Extant: Part Two
Author's note: Third NaNoWriMo entry. Second part of Extant.
The BartokI peeled my eyes open, releasing myself from a cold and blackened sleep, to find myself in a dark pod. I reached out and brushed my fingers against the icy interior that felt like metal, but was malleable like clay.
I closed my eyes again, willing myself back to the place in which I had fallen asleep. I knew that this was all a complicated dream, some trick of the wires the nurse had hooked up to me. I knew that if I closed my eyes tight enough and blinked them open again, I would be back in my dorm in the expendable ward. Maybe my parents would visit me today. Maybe I could sneak out again, but without being captured. Maybe -
I opened my eyes. I was still cold. I was still in the dream.
I lay within that metal tubing for what felt like hours when it was opened. A silver mist wafted into my eyes, making me squint away from the intruding light.
The people who greeted me upon my arrival were not people I recognized. In fact, I don't think they were people at all. The first thing I noticed were their faces. Their eyes, more specifically. Giant black orbs positioned in the center of their brightly colored spherical skulls. After that, it was their antennae. Or something like that. Two long wiry pieces stood straight up on their head, extending nearly a meter into the air. There were a few creatures present in the room, but my eyes couldn't see to count. They turned their seeing black orbs to each other, twitching their antennae like whiskers in the frigid air, then turned them back on me. I didn't let myself fall into the depths of their eyes. They tried to hold me there, but in their bewilderment they lost their control.
They had no mouths. That was another thing I noticed. Huge black orbs that dominated, but no mouth or nose. I could hear them speaking, but they had no mouths with which they spoke.
“Karra kara lu boch e kon.”
“Huyel semka ech e ju?”
They looked at me again. I watched their antennae-whiskers flail.
“Zzet a cara bucc lik see.”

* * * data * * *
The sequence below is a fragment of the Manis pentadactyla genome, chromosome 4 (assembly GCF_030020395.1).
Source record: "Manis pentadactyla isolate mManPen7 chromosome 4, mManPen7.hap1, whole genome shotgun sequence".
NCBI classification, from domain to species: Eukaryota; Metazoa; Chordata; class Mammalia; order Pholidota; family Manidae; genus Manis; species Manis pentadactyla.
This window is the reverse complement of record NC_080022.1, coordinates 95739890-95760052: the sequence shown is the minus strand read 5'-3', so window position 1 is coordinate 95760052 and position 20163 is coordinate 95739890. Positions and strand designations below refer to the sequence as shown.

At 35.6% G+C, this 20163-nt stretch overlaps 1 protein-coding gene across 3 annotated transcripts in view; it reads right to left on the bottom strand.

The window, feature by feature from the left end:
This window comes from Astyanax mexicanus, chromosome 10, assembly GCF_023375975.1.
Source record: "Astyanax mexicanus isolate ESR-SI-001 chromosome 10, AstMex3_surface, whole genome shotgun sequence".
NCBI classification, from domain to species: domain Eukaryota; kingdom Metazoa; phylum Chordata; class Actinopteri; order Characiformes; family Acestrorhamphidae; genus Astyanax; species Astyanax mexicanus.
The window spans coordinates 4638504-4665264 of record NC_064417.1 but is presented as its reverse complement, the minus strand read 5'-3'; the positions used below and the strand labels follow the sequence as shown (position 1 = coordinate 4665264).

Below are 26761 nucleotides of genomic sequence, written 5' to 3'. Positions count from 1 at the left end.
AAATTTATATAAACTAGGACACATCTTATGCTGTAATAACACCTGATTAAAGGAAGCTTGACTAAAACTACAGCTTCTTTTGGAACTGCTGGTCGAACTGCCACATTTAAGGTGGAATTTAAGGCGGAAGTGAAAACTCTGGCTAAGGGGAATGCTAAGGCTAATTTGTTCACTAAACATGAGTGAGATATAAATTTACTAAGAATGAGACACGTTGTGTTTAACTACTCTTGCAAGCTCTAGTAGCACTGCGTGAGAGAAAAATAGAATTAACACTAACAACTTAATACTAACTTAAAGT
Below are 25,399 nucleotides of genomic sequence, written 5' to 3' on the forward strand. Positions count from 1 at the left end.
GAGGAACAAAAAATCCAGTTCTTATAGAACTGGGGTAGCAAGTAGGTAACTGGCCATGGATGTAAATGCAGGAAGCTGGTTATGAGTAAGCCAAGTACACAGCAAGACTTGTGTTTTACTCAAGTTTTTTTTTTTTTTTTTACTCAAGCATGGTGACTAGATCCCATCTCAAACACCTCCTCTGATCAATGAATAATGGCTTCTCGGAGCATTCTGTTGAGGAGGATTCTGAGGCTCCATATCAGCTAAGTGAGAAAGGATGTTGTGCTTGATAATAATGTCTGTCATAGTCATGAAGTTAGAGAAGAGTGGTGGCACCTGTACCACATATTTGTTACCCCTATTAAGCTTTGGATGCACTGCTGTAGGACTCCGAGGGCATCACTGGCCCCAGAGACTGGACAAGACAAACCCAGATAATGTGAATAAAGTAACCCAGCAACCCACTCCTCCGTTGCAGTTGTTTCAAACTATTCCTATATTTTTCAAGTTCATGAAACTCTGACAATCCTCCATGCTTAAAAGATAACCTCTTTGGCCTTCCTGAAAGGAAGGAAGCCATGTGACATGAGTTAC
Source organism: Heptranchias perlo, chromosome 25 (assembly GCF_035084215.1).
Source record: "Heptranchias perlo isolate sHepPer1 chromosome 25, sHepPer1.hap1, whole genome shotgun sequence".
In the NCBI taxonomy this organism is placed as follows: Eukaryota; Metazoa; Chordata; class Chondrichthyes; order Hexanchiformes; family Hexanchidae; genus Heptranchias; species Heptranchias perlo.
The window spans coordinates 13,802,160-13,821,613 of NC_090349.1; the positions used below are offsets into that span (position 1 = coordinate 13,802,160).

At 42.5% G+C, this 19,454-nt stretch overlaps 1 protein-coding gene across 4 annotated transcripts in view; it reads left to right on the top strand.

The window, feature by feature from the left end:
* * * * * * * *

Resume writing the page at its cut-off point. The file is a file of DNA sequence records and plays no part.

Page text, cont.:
“Kly hum asre pop.”
The voiced stopped. They came around and checked their gauges, gauges monitoring my blood flow and heart rate. I recognized the similarities in technology well enough. All of a sudden my back was hurting again, though, and I didn't think these... creatures had been informed.
“My back hurts,” I said, except it came out more like, “Mym backe hurr.”
One of them froze. It was the taller one. I noticed the fleshy ridges of his interior shell bristle.
“Hasan gere lig?”
“Husehem kjil lop handd.”
They turned their dark orbs on me. Even though the black stones seemed emotionless, I caught the confusion and wonder in them as they stared at me. It didn't give me any good feelings.
The shorter one shook its head. Its antennae swung around. “Nushe kale bom.”
The taller one nodded pensively. I picked up quickly on the meaning. My misspoken English words had been mistaken for a phrase in their language.
I sat up even though the nerves in my lower back were firing and going haywire. A petite alien, who seemed to me female though I wouldn't have known, approached me and pressed me back into a lying position by my shoulders. My head began to throb as the pain shot up my spine. The moment a moan escaped my lips they all turned back to me.
“Ese kendu grava conla ysh,” the one who reminded me of a nurse – a kind nurse – said.
The other few in the room paused a moment. “Sher rume koll bonte deen.”
They all stepped closer. I wanted to flinch back but the wires snaking through my arms and plastered to my head were taut.
“Gele rushe ben.”
Antennae descended down upon me, the cold and finger-like tips wandering the skin of my body, probing, violating. They did not note my writhing, my squirming, my wrenching away.
They all stepped back. “Heremna,” the tallest one uttered. I didn't understand how I was hearing them, if they were speaking through their strange head-whiskers.
A slightly rounder assistant came up to me again, and I felt the brush of an antennae on my arm. The black orb eyes grew very fixated and serious.
“We take you-”
I sat up abruptly. The other creatures in their room waved their antennae in now-silent conference.
“We take you museum, yes?”